It’s lovely to substitute wild garlic in for basil in this pesto whilst it’s in season. If you prefer it less garlicky, you can swap out roughly 30g of the wild garlic for fresh parsley, for a more toned down version. I use the smaller, young wild garlic leaves rather than the older ones from the plants that are already in bloom.
If you want to make fresh taglierini yourself, just follow the recipe and method for fresh pasta in this recipe here using type 00 flour, and set your pasta machine to a very narrow setting suitable for taglierini pasta when you come to rolling out and slicing up the dough. Otherwise, you can also use dried taglierini.
I used my Uncle Tom’s cold-pressed extra virgin olive oil from his grove in Abruzzo for this recipe, which has a beautifully low acidity and a delicious pepperiness that complements the wild garlic. This dish is all about natural flavours and simplicity, showcasing some of nature’s finest.
Makes approximately 215g pesto (or enough for 3-4 portions)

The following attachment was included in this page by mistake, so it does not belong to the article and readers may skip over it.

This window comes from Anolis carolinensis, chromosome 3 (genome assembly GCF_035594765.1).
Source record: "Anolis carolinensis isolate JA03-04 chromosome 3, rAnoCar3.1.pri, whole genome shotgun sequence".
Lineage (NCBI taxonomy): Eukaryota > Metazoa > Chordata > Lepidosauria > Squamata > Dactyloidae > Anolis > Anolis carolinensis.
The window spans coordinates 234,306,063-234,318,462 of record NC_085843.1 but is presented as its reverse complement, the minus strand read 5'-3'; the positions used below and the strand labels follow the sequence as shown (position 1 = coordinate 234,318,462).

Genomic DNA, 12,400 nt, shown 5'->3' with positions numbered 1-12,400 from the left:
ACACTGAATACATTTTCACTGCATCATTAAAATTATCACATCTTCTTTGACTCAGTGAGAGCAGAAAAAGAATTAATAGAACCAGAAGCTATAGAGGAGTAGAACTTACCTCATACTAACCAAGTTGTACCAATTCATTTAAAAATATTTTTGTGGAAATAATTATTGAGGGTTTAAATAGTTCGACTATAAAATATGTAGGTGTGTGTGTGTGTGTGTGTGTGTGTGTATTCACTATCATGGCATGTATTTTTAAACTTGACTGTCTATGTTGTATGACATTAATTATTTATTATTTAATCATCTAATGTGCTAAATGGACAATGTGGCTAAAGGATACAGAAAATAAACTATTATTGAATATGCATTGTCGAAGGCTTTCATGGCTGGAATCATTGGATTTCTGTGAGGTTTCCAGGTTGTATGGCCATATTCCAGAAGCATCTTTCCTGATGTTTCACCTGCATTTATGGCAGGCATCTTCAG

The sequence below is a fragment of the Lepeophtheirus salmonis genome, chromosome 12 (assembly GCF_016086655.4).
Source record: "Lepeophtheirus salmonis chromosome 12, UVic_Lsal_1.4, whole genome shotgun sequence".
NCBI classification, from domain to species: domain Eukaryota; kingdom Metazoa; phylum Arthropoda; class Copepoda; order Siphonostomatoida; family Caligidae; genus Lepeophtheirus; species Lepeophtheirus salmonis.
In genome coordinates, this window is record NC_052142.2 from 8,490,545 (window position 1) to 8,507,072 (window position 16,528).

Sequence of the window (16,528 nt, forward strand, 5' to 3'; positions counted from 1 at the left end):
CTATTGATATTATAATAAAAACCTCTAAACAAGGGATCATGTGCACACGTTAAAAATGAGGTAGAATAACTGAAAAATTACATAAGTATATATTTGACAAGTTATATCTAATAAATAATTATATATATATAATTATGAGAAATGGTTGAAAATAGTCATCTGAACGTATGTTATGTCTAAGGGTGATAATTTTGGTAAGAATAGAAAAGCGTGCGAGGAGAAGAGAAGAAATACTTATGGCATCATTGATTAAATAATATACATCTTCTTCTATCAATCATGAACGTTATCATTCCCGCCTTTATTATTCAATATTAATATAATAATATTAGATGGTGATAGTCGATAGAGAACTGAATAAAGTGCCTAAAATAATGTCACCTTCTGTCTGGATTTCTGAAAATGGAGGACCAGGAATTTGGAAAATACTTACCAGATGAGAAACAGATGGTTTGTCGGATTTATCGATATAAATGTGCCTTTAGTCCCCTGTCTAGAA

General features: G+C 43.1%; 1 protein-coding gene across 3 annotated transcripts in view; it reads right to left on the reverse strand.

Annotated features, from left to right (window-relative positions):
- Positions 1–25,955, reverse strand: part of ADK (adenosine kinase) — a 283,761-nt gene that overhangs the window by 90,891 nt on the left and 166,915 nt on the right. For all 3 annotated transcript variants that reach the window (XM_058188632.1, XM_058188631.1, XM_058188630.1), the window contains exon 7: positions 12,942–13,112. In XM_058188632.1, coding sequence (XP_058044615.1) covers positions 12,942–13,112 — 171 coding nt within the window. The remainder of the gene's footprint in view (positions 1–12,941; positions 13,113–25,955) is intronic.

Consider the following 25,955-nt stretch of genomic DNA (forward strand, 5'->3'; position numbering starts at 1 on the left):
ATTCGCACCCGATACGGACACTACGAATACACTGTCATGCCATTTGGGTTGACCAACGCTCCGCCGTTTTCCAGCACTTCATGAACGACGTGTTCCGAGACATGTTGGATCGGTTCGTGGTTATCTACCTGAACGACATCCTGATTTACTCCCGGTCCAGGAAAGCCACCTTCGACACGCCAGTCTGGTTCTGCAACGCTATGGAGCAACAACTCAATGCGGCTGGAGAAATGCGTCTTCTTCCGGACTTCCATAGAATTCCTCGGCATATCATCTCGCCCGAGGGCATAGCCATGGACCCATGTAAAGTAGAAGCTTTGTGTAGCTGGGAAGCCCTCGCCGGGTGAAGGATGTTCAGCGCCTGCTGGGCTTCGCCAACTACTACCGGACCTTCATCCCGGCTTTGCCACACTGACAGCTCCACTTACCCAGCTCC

Wash your wild garlic and drain of any excess water.
Blend all your ingredients for the pesto in a small blender, adding the olive oil gradually – stop when you have reached the desired consistency (I prefer to keep it a bit thicker so only add 60ml of oil, plus a generous squeeze of lemon). Taste, and adjust the seasoning if necessary.
Cook the taglierini according to the instructions and drain. Stir through the pesto. Place an egg yolk on the top of each portion if desired, to be broken into the hot pasta while eating. Season with a little extra black pepper and top with extra Parmesan if you like. Serve immediately.
Any leftover pesto can be stored in an airtight jar – cover the surface of it with a little extra olive oil before sealing the jar. Store in the fridge, and it will keep for several days.